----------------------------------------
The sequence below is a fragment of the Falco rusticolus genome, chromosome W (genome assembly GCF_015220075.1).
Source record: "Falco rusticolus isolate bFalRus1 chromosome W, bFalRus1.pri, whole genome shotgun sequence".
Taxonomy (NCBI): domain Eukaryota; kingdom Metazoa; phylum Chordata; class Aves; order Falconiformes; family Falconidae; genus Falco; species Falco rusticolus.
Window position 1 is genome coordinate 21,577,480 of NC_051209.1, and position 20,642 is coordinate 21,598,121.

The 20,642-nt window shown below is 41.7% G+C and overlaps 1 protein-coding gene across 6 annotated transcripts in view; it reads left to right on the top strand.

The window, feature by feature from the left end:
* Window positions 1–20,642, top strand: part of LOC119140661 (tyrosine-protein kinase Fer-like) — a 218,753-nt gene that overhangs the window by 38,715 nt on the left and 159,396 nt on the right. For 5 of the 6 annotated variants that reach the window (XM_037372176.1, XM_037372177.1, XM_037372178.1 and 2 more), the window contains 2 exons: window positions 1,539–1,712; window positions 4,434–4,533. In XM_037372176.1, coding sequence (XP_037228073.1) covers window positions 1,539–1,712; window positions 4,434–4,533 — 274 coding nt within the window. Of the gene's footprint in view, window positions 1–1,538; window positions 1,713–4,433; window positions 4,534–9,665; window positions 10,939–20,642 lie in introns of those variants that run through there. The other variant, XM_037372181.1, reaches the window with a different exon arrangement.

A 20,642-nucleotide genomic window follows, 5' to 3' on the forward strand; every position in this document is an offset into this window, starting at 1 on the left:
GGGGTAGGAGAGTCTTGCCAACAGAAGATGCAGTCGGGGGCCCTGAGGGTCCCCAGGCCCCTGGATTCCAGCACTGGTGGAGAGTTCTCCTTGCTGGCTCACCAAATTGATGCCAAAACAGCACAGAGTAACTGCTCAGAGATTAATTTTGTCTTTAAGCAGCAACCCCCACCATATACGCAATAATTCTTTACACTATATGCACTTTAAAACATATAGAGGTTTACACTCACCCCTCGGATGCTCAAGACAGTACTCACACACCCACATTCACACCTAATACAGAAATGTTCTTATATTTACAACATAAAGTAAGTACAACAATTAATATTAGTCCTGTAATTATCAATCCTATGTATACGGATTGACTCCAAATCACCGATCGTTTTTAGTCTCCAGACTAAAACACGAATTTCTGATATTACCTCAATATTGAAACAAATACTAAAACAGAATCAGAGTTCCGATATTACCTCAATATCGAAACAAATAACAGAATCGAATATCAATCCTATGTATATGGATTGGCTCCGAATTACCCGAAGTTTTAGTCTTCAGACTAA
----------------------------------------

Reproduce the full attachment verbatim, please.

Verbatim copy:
The sequence below is a fragment of the Falco rusticolus genome, chromosome W (genome assembly GCF_015220075.1).
Source record: "Falco rusticolus isolate bFalRus1 chromosome W, bFalRus1.pri, whole genome shotgun sequence".
Taxonomy (NCBI): domain Eukaryota; kingdom Metazoa; phylum Chordata; class Aves; order Falconiformes; family Falconidae; genus Falco; species Falco rusticolus.
Window position 1 is genome coordinate 21,577,480 of NC_051209.1, and position 20,642 is coordinate 21,598,121.

The 20,642-nt window shown below is 41.7% G+C and overlaps 1 protein-coding gene across 6 annotated transcripts in view; it reads left to right on the top strand.

The window, feature by feature from the left end:
* Window positions 1–20,642, top strand: part of LOC119140661 (tyrosine-protein kinase Fer-like) — a 218,753-nt gene that overhangs the window by 38,715 nt on the left and 159,396 nt on the right. For 5 of the 6 annotated variants that reach the window (XM_037372176.1, XM_037372177.1, XM_037372178.1 and 2 more), the window contains 2 exons: window positions 1,539–1,712; window positions 4,434–4,533. In XM_037372176.1, coding sequence (XP_037228073.1) covers window positions 1,539–1,712; window positions 4,434–4,533 — 274 coding nt within the window. Of the gene's footprint in view, window positions 1–1,538; window positions 1,713–4,433; window positions 4,534–9,665; window positions 10,939–20,642 lie in introns of those variants that run through there. The other variant, XM_037372181.1, reaches the window with a different exon arrangement.

A 20,642-nucleotide genomic window follows, 5' to 3' on the forward strand; every position in this document is an offset into this window, starting at 1 on the left:
GGGGTAGGAGAGTCTTGCCAACAGAAGATGCAGTCGGGGGCCCTGAGGGTCCCCAGGCCCCTGGATTCCAGCACTGGTGGAGAGTTCTCCTTGCTGGCTCACCAAATTGATGCCAAAACAGCACAGAGTAACTGCTCAGAGATTAATTTTGTCTTTAAGCAGCAACCCCCACCATATACGCAATAATTCTTTACACTATATGCACTTTAAAACATATAGAGGTTTACACTCACCCCTCGGATGCTCAAGACAGTACTCACACACCCACATTCACACCTAATACAGAAATGTTCTTATATTTACAACATAAAGTAAGTACAACAATTAATATTAGTCCTGTAATTATCAATCCTATGTATACGGATTGACTCCAAATCACCGATCGTTTTTAGTCTCCAGACTAAAACACGAATTTCTGATATTACCTCAATATTGAAACAAATACTAAAACAGAATCAGAGTTCCGATATTACCTCAATATCGAAACAAATAACAGAATCGAATATCAATCCTATGTATATGGATTGGCTCCGAATTACCCGAAGTTTTAGTCTTCAGACTAA